Photography startup wins global Tough Mudder partnership as it gears up for 500% growth


GeoSnapShot founder and chief Andy Edwards at a Tough Mudder event in LA. Source: Supplied.

Sydney photography startup GeoSnapShot has landed a global partnership with endurance event company Tough Mudder, using facial-recognition technology to share photos with participants — no matter how grubby they get.

Founded in 2013, GeoSnapShot is a photo-management platform that enables event participants to find images of their own experiences by uploading a selfie.

Photographers can also easily upload and manage their own images, generating income from any that are then purchased.

The startup has previously received funding from Aussie early-stage investment group Investible.

Now, according to founder and chief Andy Edwards, the technology is starting to gain traction in Europe and the US, with the platform available in 100 different countries and 44 languages.

“We saw a real gap in the marketplace,” Edwards tells StartupSmart.

“It was really difficult for people from sports events to get photos of themselves.”

When participants turn up to an event, they often don’t know whether there will be photographers, or where any images might end up, he explains.

“Memories were being lost,” he adds.

The platform is also intended to support grassroots sports clubs. If they send their own photographers, they can manage and sell their own images, setting the price and keeping 80% of revenue generated.

“It’s an amazing way for the club to be supporting themselves,” Edwards says.

While he doesn’t disclose specific revenue figures, the founder says the business doubled revenue last year, and is expecting to see 500% growth this year.

However, “the majority of our growth will come in 2020”, he says.

“We’re on an exponential path … the contracts we have are starting this year and growing over the next 12 months,” Edwards says.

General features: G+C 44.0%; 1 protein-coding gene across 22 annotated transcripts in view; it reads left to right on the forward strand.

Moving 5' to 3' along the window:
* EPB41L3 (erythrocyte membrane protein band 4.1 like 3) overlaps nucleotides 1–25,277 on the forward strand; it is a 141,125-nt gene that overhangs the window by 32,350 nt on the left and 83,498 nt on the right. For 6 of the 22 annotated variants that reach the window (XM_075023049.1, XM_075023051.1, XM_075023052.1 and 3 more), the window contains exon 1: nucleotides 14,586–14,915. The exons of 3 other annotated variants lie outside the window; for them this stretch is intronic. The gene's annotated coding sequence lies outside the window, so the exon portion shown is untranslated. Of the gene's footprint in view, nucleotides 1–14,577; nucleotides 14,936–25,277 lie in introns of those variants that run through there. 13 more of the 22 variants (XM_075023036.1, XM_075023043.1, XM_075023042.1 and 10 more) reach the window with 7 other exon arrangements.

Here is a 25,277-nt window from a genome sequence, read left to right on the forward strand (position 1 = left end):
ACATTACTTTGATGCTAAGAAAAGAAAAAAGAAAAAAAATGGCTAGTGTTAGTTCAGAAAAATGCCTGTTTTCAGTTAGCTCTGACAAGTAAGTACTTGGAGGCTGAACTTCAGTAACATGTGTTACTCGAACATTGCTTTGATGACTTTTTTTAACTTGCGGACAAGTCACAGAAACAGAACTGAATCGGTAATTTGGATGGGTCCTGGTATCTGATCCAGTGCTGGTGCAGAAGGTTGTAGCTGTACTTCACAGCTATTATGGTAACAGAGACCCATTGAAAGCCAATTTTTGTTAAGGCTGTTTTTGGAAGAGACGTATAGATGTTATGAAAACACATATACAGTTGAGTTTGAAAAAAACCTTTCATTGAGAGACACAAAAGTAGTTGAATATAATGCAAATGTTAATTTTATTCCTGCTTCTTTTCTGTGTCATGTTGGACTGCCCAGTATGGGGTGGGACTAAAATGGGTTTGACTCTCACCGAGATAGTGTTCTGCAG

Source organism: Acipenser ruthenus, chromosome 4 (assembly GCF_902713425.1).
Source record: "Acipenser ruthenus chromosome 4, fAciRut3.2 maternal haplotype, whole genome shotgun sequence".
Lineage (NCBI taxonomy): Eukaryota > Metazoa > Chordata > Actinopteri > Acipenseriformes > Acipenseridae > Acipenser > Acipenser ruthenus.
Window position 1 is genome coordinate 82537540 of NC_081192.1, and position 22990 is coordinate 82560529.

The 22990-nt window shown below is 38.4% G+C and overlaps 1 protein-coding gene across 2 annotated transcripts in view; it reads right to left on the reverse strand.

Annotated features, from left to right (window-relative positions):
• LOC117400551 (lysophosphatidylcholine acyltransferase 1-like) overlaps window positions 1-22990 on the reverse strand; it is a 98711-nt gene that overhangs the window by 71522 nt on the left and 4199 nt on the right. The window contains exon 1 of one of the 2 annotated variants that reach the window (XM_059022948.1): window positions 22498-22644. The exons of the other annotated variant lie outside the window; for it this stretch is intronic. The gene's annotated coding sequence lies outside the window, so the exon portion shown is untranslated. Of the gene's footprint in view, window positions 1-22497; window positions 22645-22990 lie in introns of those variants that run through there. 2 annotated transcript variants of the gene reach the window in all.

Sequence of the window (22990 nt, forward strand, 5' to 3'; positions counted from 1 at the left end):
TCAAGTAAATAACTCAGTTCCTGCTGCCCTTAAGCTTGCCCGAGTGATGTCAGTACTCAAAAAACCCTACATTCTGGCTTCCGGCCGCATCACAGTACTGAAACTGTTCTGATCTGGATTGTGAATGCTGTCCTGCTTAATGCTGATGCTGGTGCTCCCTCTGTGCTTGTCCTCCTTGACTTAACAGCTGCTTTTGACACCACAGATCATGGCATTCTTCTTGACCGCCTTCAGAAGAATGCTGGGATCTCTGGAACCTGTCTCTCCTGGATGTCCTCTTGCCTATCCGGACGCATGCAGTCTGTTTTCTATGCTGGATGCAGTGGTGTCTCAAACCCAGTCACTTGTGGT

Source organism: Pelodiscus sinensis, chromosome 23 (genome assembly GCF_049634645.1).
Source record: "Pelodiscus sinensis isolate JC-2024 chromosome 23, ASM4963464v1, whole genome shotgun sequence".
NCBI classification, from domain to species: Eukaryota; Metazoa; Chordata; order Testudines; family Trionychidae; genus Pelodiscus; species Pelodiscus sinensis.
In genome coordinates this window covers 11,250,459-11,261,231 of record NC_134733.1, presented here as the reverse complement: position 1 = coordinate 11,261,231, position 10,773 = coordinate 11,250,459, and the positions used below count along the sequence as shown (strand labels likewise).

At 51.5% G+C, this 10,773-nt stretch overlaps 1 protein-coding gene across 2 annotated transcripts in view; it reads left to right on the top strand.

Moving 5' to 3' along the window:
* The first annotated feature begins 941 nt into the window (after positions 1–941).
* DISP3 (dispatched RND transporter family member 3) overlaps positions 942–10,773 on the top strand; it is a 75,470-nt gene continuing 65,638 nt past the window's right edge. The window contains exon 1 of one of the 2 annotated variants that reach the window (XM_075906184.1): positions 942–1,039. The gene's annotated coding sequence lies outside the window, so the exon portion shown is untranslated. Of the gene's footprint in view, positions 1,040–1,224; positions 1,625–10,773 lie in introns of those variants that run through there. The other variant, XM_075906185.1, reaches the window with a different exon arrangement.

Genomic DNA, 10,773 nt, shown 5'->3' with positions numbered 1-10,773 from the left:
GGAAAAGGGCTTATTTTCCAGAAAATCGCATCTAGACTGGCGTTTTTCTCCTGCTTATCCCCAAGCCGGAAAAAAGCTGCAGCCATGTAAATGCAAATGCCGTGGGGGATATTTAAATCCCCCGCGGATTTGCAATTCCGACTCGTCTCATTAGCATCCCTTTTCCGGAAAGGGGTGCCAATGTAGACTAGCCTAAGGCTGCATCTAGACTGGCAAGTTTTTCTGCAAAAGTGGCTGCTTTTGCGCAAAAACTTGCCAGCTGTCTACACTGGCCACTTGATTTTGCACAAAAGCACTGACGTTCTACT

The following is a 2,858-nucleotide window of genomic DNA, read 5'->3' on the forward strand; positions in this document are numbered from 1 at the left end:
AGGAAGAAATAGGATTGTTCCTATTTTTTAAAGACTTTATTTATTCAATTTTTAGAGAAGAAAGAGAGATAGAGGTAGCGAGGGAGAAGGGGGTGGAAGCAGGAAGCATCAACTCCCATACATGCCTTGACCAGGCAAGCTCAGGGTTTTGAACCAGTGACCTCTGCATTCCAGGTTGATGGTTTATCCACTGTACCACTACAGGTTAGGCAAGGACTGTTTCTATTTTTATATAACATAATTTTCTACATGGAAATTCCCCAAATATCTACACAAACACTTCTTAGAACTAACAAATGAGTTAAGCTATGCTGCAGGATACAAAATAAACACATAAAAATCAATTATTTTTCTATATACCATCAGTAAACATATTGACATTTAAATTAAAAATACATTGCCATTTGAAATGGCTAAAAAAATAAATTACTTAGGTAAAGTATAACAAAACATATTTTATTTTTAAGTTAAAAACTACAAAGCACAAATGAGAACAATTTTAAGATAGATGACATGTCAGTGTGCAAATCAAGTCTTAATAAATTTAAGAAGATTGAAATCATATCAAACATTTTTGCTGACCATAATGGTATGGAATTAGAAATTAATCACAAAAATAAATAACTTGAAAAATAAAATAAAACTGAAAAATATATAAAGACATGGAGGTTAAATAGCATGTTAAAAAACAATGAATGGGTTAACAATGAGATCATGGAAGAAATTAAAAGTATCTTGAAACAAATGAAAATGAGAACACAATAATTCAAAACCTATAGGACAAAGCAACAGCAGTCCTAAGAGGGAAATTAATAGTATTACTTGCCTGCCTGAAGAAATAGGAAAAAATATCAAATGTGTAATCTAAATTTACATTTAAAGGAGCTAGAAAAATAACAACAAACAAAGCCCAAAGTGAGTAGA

“Dirty testing”

According to Edwards, the deal with Tough Mudder came about fairly quickly — over a matter of a couple of months. The startup was working with the brand in the UK, and was soon also dealing with the US business.

“That developed quite quickly into a partnership for all events,” he says.

Currently, Tough Mudder runs 120 events every year, in 15 countries, with more than 400,000 participants in total.

“We’re clearly very excited about it,” Edwards says.

For GeoSnapShot, it’s an opportunity to provide consistent service on a global scale, providing a positive user experience to Tough Mudder participants all over the world.

For Tough Mudder, it’s a case of brand reinforcement.

“It’s important to them as a brand,” Edwards says.

“They want consistency.”

The global nature of the platform was a selling point, however, the facial recognition aspect was also significant, Edwards explains.

“[Participants] come out from the muddy depths … face recognition is the only thing that will find photos of them,” he says.

“We did some heavy dirty testing and trialling,” he adds.

Now, Edwards is working on cementing additional “major deals” in Europe and the US, although he is unable to share any more detail than that.

“Tough Mudder is one of many that we see coming our way at the moment,” he says.

Get the product right

For other startup trying to lock down partnerships with global brands, Edwards’ top tip is to make sure you’re ready for the big time.

“Get the product right first, and get the business model right,” he says.

“When you come to the US, there’s an expectation that you’re ready to go on a global basis, to scale your business,” he adds.

While he notes that every business does things slightly differently, and there’s no one right answer, any startup hoping to secure high-profile partnerships “has to be in shape to grow globally”, he explains.

“It’s good for you to be prepared to do that.”

While Australia is still home from GeoSnapShot, the startup has been global from day one, Edwards adds.

Personally, he has found it “really rewarding” to work with US companies.

The market is objective and fast-moving, he explains, and decisions are made very quickly.

“If you have good product-market fit and the business model works, they’re willing to give it a go,” he says.

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